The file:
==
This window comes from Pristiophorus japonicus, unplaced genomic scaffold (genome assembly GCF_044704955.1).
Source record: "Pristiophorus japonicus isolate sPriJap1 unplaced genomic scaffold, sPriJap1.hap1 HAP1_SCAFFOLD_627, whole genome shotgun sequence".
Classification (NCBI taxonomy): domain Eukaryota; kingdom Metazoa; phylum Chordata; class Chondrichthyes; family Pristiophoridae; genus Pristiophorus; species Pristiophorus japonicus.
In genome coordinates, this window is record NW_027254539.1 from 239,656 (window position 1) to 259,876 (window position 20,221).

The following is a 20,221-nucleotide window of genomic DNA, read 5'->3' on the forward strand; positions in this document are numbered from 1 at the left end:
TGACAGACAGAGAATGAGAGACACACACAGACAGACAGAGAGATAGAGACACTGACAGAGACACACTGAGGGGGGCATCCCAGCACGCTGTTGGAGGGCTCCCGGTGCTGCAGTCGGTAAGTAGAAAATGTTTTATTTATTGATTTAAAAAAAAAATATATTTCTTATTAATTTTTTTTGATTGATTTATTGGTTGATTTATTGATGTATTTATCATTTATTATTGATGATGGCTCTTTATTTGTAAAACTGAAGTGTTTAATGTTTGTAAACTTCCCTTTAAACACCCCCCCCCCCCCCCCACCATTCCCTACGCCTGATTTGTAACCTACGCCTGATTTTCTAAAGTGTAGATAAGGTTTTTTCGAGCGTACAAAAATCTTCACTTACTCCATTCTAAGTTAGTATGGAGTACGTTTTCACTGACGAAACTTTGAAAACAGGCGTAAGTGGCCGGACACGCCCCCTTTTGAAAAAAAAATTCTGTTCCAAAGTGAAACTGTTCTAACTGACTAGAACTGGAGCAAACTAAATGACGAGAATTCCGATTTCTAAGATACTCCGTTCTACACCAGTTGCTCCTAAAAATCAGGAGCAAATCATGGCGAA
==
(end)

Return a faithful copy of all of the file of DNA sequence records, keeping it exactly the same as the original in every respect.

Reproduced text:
This window comes from Pristiophorus japonicus, unplaced genomic scaffold (genome assembly GCF_044704955.1).
Source record: "Pristiophorus japonicus isolate sPriJap1 unplaced genomic scaffold, sPriJap1.hap1 HAP1_SCAFFOLD_627, whole genome shotgun sequence".
Classification (NCBI taxonomy): domain Eukaryota; kingdom Metazoa; phylum Chordata; class Chondrichthyes; family Pristiophoridae; genus Pristiophorus; species Pristiophorus japonicus.
In genome coordinates, this window is record NW_027254539.1 from 239,656 (window position 1) to 259,876 (window position 20,221).

The following is a 20,221-nucleotide window of genomic DNA, read 5'->3' on the forward strand; positions in this document are numbered from 1 at the left end:
TGACAGACAGAGAATGAGAGACACACACAGACAGACAGAGAGATAGAGACACTGACAGAGACACACTGAGGGGGGCATCCCAGCACGCTGTTGGAGGGCTCCCGGTGCTGCAGTCGGTAAGTAGAAAATGTTTTATTTATTGATTTAAAAAAAAAATATATTTCTTATTAATTTTTTTTGATTGATTTATTGGTTGATTTATTGATGTATTTATCATTTATTATTGATGATGGCTCTTTATTTGTAAAACTGAAGTGTTTAATGTTTGTAAACTTCCCTTTAAACACCCCCCCCCCCCCCCCACCATTCCCTACGCCTGATTTGTAACCTACGCCTGATTTTCTAAAGTGTAGATAAGGTTTTTTCGAGCGTACAAAAATCTTCACTTACTCCATTCTAAGTTAGTATGGAGTACGTTTTCACTGACGAAACTTTGAAAACAGGCGTAAGTGGCCGGACACGCCCCCTTTTGAAAAAAAAATTCTGTTCCAAAGTGAAACTGTTCTAACTGACTAGAACTGGAGCAAACTAAATGACGAGAATTCCGATTTCTAAGATACTCCGTTCTACACCAGTTGCTCCTAAAAATCAGGAGCAAATCATGGCGAA